2017 legislative session

LRN

State Represntative Pat Smith (D-Baton Rouge) talks with us about the governor’s challenges with the GOP dominated House and Senate.


Sue Lincoln
Kelly Tate

WRKF's Sue Lincoln, with Capitol Access, updates us on what's getting accomplished and what isn't getting accomplished as we approach the home stretch of the 2017 legislative session.


Sue Lincoln

“They’re willing, apparently, to leave here without funding the government. Then why should we fund any other part of it?”

Franklin Representative Sam Jones is referring to the Republican House leadership. He is one of the House Democrats who blocked HB 3, the capital outlay funding bill, Wednesday evening.


The full House had a lot on the docket Wednesday: capital outlay, the gasoline tax, and more than a dozen tax reform bills. But little of it went as planned.


courtesty: LOSFA

A bill to increase the grade-point average to qualify for a four-year TOPS award is headed to the Senate – but not without some controversy along the way.


Rex Fortenberry

The House Civil Law Committee began working through proposed constitutional amendments Monday.

“Right now there are 50 constitutional amendments out there,” staff attorney Robert Singletary advised the members.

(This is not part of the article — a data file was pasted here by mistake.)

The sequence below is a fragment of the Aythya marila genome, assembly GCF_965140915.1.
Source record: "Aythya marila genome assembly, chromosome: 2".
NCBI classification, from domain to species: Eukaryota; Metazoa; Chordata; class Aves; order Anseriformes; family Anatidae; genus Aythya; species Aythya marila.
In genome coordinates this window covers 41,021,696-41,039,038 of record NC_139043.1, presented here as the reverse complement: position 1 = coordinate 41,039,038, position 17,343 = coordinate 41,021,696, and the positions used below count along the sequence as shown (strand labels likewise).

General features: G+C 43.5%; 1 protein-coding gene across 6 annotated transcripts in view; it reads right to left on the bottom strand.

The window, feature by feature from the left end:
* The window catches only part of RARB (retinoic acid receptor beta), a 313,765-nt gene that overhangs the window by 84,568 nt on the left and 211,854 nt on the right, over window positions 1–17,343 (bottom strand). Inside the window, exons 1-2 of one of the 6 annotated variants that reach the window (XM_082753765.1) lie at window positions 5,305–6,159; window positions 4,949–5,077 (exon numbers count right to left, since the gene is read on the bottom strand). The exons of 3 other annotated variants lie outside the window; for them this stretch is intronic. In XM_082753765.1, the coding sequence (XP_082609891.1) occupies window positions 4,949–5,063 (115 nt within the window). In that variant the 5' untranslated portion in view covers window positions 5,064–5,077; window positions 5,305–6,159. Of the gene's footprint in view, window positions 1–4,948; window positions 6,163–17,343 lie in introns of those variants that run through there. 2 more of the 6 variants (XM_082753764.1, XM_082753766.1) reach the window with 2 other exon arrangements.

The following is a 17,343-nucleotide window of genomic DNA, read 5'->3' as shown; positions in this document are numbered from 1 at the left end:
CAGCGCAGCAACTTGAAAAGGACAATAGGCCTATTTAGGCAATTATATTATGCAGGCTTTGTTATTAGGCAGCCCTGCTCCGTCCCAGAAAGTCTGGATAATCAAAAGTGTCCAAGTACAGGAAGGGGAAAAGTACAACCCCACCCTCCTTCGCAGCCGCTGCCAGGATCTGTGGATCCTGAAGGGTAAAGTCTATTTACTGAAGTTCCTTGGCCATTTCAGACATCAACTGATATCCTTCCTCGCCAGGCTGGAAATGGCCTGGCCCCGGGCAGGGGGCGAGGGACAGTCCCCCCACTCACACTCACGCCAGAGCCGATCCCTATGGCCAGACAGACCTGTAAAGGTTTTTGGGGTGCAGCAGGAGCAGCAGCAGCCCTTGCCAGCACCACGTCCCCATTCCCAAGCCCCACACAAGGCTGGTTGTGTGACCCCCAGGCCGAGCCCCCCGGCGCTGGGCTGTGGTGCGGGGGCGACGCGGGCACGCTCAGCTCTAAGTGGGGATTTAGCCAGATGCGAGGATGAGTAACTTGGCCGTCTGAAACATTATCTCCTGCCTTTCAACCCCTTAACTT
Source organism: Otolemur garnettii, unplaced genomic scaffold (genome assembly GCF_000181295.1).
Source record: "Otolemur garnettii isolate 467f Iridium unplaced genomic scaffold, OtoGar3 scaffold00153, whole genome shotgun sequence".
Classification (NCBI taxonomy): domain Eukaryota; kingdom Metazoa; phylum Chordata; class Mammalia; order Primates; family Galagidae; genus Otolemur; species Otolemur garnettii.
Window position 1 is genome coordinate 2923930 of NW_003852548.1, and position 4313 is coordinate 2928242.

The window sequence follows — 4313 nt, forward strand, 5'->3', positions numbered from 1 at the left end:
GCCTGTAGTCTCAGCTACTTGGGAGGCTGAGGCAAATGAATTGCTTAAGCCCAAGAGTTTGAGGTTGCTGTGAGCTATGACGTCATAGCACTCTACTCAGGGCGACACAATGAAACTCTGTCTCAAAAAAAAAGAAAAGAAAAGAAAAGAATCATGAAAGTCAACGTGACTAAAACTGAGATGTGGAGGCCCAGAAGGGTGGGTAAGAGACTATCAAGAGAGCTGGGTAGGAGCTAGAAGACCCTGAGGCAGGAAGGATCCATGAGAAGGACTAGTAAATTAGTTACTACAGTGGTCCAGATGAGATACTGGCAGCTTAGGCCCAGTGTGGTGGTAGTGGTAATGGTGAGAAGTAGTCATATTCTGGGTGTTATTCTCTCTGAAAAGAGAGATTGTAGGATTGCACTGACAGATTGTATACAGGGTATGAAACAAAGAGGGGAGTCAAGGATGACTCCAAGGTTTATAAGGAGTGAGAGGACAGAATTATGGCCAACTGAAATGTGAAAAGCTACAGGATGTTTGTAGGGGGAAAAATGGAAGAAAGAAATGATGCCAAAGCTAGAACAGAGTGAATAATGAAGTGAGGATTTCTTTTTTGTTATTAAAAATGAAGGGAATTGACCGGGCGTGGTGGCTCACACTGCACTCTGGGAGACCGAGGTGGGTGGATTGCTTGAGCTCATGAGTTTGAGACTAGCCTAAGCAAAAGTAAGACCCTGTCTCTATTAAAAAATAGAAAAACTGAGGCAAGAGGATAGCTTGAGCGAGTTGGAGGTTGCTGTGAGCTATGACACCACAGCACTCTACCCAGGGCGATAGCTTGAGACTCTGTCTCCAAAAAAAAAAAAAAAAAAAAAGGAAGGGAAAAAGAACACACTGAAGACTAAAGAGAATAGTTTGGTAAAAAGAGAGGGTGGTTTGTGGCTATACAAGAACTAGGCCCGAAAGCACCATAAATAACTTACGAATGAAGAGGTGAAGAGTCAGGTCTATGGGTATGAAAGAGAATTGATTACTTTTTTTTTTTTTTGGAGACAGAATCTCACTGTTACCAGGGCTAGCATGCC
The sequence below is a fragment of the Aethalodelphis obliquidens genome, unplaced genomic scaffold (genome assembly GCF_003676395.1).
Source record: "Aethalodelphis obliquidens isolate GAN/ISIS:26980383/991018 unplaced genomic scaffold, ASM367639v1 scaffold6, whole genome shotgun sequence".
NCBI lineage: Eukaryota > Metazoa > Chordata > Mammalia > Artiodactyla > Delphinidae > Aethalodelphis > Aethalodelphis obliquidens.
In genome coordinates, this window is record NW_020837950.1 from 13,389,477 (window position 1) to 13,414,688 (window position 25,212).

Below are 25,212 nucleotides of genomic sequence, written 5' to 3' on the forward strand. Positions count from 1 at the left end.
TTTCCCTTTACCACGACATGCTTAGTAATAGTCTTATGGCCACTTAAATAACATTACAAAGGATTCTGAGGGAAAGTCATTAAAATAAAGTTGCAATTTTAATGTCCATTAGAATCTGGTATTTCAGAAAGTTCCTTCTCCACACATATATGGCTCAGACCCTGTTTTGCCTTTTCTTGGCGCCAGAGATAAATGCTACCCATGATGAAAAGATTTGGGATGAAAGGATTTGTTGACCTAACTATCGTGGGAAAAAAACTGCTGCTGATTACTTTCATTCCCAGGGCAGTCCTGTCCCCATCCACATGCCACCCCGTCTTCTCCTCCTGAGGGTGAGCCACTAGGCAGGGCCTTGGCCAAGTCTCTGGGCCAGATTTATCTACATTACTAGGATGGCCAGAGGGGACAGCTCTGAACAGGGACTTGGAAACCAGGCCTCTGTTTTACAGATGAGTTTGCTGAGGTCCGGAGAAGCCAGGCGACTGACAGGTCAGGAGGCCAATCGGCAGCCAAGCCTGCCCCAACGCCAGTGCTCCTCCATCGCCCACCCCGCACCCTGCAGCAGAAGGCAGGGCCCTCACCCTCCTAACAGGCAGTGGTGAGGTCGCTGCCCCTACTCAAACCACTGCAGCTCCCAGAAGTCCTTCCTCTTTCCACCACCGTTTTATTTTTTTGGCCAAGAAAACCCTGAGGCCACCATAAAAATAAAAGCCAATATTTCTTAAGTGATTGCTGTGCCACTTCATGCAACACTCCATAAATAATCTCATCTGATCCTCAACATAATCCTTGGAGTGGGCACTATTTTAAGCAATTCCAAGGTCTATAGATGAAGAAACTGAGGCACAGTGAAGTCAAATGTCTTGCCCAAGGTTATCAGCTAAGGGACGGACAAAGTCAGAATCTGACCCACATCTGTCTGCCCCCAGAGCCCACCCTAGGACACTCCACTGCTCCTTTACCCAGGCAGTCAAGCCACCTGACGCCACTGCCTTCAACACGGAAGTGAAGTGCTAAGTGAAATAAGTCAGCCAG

They weren’t debating the content of the amendments, just okaying the ballot language, in case any of those measures make it through the legislative process.

Compare and Contrast

May 22, 2017
screenshots: S. Lincoln

Secretary of State Tom Schedler and Attorney General Jeff Landry have some similarities: both are statewide elected officials, both are Republicans, and both are frustrated with the proposed state budget. But their reasons are entirely different.


Sue Lincoln

Governor John Bel Edwards saw some victories for his agenda in the Senate this week, with the advancement of criminal justice reforms and anti-discrimination legislation, as well as a bill to increase the minimum wage. The House, on the other hand?

“Quite frankly, I’m disappointed – particularly in the House,” the governor said, with a sigh.


wikimedia commons

There is much that divides Louisiana’s lawmakers, but when it comes to criminal justice reform and reinvestment…

“Representative Leger and I finally found something we can agree on,” Denham Springs Republican Valarie Hodges said, with a laugh.

“Love it!” New Orleans Democrat Walt Leger responded.


Louisiana House of Representatives Broadcast Archives

An active day at the Capitol Tuesday began with the House Ways and Means committee taking up HB 632 by Baton Rouge Representative Steve Carter.  The bill aims to increase the gas tax in Louisiana by 17 cents.  Along with Department of Transportation Secretary Sean Wilson, Representative Carter stressed the additional money would be dedicated solely to infrastructure.


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